11 of 14 Thought Starters

The phrase, “Who do you want your customers to become?” jumped out at me one day while flipping mindlessly through my e-mail. These words pointed me in a whole new direction in thinking about customers—both my own and those of my clients. So it hit me that the phrase might serve as a great thought-starter for 2013 planning.

Who Do You Want Your Customers to Become? is the title of an e-book by Michael Schrage being offered by the Harvard Business Review. The basic premise of Schrage’s book is that new products and services transform customers. Each new product and service asks a customer to become someone different. One example Schrage gives is Facebook: “Facebook asks its users to become more open and sharing with their personal information,” says Schrage. Another example is how the Prius brand asks customers “to evolve from merely being drivers to becoming ‘environmentally responsible.’”

Businesses can keep growing by asking, “Who do our customers want to become?” and helping them get there by strategically investing in customer capabilities. Invest in customers, because, as Schrage puts it, “your future depends on their future.” So it’s essential that marketers/innovators understand and support what their product/service asks their customers to become.

This concept seems to have special relevance to pharmaceutical marketing because, after all, don’t our medicines transform patients into healthier people? Don’t our relationship marketing programs foster education and adherence?

It seems to me that the question of, “Who do you want your customers to become?” has a lot of application in our 2013 plans.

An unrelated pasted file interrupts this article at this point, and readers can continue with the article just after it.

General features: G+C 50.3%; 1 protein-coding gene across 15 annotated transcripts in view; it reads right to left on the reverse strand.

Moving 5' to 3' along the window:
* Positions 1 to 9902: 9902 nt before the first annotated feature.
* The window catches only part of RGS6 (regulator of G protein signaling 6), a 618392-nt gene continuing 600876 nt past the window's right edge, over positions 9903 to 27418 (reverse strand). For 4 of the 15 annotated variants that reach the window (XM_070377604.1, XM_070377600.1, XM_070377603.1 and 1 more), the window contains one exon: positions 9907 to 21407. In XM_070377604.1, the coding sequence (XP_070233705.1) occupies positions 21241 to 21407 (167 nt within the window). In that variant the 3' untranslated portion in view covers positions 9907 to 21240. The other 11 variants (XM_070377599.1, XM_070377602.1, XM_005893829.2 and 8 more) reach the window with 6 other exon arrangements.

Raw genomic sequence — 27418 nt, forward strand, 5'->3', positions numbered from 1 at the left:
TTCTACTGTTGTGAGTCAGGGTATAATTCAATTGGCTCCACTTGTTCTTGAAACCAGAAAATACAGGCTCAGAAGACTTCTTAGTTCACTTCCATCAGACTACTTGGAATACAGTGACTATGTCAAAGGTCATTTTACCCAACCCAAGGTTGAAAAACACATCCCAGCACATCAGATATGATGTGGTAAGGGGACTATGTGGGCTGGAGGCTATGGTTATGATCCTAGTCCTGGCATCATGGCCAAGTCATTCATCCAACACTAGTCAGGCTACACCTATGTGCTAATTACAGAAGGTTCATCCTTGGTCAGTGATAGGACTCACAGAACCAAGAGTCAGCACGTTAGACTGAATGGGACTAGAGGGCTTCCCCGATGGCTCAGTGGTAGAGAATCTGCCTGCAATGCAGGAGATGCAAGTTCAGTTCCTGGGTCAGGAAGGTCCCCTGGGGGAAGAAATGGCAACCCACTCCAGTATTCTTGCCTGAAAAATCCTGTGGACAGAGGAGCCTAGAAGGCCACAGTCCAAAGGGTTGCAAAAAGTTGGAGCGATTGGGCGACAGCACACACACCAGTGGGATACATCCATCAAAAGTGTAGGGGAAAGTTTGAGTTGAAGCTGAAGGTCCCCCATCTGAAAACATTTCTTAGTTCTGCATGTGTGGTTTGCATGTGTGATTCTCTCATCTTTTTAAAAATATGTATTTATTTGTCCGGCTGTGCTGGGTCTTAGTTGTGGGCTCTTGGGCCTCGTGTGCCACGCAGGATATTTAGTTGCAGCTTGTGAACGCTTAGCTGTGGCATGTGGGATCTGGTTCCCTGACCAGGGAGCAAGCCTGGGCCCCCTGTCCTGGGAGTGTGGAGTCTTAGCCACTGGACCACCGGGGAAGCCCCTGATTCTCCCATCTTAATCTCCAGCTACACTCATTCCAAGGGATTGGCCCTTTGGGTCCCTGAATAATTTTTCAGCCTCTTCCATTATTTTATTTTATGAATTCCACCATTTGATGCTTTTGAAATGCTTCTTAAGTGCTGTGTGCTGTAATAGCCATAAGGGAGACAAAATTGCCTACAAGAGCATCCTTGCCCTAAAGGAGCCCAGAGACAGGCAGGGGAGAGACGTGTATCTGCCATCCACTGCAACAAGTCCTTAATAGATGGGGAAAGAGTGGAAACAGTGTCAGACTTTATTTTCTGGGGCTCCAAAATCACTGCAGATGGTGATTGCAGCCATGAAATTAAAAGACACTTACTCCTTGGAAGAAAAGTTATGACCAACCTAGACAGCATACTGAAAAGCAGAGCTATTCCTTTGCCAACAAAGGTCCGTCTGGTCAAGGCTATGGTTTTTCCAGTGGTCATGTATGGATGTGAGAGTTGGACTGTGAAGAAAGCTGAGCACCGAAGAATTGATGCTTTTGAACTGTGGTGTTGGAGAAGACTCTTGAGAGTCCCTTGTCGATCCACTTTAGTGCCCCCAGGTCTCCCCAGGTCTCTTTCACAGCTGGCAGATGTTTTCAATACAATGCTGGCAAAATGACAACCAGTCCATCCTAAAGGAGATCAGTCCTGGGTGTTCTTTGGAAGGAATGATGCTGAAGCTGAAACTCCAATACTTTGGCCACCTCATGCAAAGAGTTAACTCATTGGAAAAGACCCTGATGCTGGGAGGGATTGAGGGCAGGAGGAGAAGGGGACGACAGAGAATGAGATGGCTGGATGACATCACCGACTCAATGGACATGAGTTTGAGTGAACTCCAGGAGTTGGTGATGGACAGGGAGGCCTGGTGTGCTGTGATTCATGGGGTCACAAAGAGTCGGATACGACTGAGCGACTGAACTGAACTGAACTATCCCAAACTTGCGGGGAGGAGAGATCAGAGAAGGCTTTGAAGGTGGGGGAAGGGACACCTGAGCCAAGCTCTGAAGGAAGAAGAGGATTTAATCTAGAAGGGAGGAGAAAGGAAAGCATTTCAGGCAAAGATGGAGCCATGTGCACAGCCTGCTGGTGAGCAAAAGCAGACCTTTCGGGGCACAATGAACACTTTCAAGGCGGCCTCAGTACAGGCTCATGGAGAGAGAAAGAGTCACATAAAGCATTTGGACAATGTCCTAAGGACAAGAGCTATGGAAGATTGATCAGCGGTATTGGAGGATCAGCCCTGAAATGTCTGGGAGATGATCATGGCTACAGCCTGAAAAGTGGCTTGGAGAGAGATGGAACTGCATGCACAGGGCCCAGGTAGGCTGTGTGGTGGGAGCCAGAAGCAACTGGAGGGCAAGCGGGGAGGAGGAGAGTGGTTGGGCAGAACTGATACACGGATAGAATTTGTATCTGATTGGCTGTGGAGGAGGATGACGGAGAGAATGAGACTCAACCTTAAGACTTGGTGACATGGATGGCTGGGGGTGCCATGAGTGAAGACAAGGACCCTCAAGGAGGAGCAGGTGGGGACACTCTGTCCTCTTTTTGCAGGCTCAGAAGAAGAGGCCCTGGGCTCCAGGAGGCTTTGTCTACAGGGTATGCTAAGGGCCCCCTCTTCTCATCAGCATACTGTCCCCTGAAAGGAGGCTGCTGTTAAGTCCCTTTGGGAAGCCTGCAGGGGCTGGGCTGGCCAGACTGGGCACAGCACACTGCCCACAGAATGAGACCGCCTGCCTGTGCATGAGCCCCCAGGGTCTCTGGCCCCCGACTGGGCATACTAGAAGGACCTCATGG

So I ask you; what does a good pharma customer look like now and in the future?

  • Patients: Someone good at self-advocacy? One who can effectively conduct research online? One who knows how to build a support network, on- and offline?
  • Physicians: A physician who can effectively navigate the transition to electronic medical records? One who can effectively communicate with patients? One who can convince managed care organizations to authorize the use of a Tier 3 medication only when medically necessary?
  • Emerging customers: What does a pharma-friendly Patient-Centered Medical Home (PCMH) or an Accountable Care Organization (ACO) look like?

Once you have a vision of what a good customer looks like, both now and in the future, you can start to think about investments that your brand can make to help these customers along the way. A program that teaches patients how to be better online researchers is one example.

The question also provides a useful way to consider the effectiveness of planned innovations. For example, do you have an app scheduled to launch next year? Schrage would urge you to consider how the app will make the customer more valuable. Do patients and physicians become more valuable because you can reduce the amount of paper-based education you provide? Can physicians offer a higher level of patient care? If the answer is yes to any of these questions, what can you do to accelerate the proper use of the app to achieve these benefits?

There are lots of great questions and exercises in the book that broaden one’s approach to meeting customer needs. So I am asking you to become more of a change agent in your organization: Ask yourself what new questions you can ask your team in your 2013 planning sessions.